Briana Domjen, Sunday Telegraph
More than 4000 students a year are caught assaulting drivers and one another in addition to smoking and spitting at motorists.
But the Department of Education and Training says it’s not their problem and Transport NSW has also washed its hands of the problem.
Desperate drivers are begging authorities to reinstate conductors on all NSW school buses. Clinical psychologist Dani Klein said today’s school children were out-of-control because discipline at home and at school was non-existent.
"This 'I' generation tends to be a little more self centred, indulgent and narcissistic and as a result, they do tend to have the attitude that it doesn’t matter if you’re an adult or a person of authority, I will do what I want," Dr Klein said.
"Almost irrespective of the socioeconomic demographic, parents tend to be a little more absent these days." Dr Klein said today’s parents were too quick to defend their children.
"This is a generation of parents that are fire extinguisher parents," she said.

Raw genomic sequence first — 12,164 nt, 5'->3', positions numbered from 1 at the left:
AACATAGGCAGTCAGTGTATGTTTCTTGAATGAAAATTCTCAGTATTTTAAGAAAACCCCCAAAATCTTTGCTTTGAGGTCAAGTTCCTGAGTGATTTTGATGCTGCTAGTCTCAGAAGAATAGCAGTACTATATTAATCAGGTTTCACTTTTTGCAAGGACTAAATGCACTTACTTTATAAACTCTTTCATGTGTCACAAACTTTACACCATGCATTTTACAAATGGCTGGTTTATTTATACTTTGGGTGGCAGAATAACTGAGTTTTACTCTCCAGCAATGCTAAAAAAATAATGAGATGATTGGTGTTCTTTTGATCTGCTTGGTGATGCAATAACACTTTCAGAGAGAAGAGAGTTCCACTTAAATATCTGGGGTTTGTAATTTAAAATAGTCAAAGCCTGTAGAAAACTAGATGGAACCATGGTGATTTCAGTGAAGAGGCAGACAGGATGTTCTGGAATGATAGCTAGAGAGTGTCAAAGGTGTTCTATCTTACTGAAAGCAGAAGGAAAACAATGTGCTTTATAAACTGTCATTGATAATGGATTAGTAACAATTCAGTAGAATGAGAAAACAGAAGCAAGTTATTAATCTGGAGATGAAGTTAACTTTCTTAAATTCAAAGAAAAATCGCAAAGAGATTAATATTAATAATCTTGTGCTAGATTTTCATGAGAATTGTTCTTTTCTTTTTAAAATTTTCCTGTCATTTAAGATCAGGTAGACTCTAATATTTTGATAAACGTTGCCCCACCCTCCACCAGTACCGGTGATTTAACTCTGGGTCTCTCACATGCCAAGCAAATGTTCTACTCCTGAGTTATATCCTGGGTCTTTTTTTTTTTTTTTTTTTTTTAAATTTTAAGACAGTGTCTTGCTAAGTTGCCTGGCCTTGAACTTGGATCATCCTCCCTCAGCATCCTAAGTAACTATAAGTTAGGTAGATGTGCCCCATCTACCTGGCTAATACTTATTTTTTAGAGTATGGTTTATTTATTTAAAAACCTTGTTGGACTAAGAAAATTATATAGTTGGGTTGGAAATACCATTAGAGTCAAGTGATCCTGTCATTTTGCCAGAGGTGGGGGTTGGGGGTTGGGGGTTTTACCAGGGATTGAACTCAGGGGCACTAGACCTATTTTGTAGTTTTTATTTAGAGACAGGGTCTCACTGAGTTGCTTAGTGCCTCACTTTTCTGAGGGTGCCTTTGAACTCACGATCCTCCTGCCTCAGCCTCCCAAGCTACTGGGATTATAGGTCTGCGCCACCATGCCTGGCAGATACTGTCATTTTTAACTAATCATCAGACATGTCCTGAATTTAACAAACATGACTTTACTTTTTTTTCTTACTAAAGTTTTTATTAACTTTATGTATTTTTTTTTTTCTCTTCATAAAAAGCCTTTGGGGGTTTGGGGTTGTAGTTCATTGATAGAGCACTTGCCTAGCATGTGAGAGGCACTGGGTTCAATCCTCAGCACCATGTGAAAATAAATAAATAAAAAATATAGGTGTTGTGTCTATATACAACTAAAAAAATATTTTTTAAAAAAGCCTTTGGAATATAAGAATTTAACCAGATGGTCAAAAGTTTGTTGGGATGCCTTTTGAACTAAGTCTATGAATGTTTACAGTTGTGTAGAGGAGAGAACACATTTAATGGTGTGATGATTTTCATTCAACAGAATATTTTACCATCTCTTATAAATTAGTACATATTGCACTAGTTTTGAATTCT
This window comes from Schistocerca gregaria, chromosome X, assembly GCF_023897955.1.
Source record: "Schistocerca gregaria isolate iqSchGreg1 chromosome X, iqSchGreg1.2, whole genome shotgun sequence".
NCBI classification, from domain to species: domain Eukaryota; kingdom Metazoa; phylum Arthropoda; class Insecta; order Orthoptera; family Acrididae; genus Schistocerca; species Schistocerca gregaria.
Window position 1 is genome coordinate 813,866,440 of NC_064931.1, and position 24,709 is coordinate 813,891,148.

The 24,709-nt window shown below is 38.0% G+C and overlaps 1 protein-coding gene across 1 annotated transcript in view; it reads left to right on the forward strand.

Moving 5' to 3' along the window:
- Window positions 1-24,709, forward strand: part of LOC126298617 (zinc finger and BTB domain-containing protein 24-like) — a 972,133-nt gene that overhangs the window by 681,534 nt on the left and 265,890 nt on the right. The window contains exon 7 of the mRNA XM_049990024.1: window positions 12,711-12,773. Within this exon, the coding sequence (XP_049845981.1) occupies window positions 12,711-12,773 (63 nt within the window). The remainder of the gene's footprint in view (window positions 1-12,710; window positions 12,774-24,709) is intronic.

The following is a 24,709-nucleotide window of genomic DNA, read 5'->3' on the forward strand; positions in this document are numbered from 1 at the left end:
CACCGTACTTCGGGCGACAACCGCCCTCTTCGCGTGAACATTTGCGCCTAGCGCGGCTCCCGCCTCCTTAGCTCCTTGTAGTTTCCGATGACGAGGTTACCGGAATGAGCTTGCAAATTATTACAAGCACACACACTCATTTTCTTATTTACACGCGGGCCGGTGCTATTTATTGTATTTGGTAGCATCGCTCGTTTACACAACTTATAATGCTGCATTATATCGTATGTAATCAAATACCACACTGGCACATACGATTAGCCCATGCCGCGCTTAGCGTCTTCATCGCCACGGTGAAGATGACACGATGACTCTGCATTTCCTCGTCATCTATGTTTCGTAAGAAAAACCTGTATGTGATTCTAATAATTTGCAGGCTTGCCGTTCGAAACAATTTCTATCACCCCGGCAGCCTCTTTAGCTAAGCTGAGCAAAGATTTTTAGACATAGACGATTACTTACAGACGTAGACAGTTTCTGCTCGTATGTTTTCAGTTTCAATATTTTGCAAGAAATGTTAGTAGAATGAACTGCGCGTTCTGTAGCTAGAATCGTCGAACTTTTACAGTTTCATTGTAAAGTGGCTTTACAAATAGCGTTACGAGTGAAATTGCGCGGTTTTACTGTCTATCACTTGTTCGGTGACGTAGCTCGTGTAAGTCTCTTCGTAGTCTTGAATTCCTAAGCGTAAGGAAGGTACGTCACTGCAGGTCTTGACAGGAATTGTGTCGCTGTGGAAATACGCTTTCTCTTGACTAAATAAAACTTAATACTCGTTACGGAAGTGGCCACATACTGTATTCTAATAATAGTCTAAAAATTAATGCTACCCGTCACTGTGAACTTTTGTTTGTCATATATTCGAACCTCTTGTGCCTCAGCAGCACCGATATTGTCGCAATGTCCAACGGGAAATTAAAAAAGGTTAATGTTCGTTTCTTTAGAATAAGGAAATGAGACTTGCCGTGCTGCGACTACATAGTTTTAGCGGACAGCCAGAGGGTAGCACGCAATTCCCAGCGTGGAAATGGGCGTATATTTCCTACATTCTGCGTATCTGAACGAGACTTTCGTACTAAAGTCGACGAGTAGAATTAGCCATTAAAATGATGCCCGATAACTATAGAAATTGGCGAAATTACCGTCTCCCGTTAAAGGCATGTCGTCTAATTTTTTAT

Transport NSW statistics revealed 22 students a day were disciplined for misbehaving on NSW buses, with 23 banned from the network for an extended period for a variety of serious offences, including assault, vandalism and endangering the lives of fellow passengers last year.
A further 758 students had their passes suspended while 3,416 escaped with a warning.
But the Transport Workers Union, which represents bus drivers, said this was the tip of the iceberg with the majority of offences going unreported.
"On a daily basis they have to put up with being verbally abused and threatened," NSW state secretary Wayne Forno said. "I think the schools should play more of a role along with the parents." But the Rail, Tram and Bus Union president Gary Way said conductors are needed on buses to safeguard their drivers. "Where they have found problems, the more supervision the better," he said.
Veolia Transport bus driver Jill Jefferies, who has been behind the wheel of school buses on the Hornsby route for four years, said parents were worse than the students.
"If you had to compare adults to the children it’s the adults who are the problem," the mother-of-five said.
Menindee Public School principal Brian Debus said kids were no worse behaved than they ever before. "Sometimes we have a minor problem but we put some staff on the bus and it clears up," he said.